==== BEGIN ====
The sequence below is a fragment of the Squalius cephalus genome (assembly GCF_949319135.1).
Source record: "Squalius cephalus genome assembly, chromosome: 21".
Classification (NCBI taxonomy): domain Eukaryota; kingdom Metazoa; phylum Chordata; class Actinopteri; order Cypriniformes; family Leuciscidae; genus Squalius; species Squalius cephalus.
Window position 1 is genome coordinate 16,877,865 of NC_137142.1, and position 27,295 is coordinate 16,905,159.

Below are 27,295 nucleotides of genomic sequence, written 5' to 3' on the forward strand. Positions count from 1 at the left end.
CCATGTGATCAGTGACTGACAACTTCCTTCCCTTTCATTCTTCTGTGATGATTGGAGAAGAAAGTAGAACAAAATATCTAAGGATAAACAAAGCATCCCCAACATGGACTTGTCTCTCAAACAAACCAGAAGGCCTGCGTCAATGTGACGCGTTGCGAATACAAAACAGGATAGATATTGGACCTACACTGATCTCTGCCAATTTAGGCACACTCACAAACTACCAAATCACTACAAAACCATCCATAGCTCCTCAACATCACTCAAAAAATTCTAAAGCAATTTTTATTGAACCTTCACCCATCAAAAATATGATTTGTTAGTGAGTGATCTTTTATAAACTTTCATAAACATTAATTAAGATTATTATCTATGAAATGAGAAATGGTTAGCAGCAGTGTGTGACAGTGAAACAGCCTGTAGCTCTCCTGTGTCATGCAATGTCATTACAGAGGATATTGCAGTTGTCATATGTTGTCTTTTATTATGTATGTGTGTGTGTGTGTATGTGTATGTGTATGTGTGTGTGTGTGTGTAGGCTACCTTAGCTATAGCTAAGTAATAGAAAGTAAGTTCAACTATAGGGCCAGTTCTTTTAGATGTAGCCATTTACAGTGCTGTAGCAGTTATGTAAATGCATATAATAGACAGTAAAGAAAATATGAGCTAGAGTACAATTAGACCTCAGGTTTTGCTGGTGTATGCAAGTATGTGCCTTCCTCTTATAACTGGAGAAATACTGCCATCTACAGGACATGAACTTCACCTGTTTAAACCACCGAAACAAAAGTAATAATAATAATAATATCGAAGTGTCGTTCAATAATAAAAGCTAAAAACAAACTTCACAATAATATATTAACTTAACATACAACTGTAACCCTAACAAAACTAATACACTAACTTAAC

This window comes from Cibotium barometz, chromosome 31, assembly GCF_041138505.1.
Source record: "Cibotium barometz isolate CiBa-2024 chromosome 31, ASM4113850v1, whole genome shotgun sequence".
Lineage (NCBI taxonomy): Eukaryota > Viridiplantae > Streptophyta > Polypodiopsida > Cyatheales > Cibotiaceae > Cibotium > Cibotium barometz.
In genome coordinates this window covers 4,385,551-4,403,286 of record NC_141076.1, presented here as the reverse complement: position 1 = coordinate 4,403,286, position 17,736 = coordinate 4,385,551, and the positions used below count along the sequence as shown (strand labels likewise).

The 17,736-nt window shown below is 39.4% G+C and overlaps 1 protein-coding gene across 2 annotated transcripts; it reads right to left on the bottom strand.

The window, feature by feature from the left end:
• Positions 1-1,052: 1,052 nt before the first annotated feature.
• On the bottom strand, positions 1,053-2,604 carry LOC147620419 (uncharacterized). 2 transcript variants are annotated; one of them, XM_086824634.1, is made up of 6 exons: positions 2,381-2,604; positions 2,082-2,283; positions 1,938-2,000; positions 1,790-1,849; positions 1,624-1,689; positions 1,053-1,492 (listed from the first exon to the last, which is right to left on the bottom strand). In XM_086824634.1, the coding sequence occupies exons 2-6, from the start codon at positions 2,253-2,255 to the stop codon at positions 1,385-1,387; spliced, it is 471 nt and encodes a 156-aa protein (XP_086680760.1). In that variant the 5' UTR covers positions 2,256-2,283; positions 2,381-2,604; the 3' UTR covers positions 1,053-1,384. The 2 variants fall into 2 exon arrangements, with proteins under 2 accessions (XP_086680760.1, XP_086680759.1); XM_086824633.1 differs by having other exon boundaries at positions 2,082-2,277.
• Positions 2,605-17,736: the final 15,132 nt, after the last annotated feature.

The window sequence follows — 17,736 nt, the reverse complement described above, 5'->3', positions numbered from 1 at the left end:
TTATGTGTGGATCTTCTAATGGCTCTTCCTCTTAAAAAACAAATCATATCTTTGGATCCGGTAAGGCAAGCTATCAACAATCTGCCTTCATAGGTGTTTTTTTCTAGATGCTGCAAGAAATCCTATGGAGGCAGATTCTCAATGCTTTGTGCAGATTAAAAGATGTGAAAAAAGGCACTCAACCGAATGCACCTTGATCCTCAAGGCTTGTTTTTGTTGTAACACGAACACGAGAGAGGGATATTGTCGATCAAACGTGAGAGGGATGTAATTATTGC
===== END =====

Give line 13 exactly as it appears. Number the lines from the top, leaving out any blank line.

• Positions 1-1,052: 1,052 nt before the first annotated feature.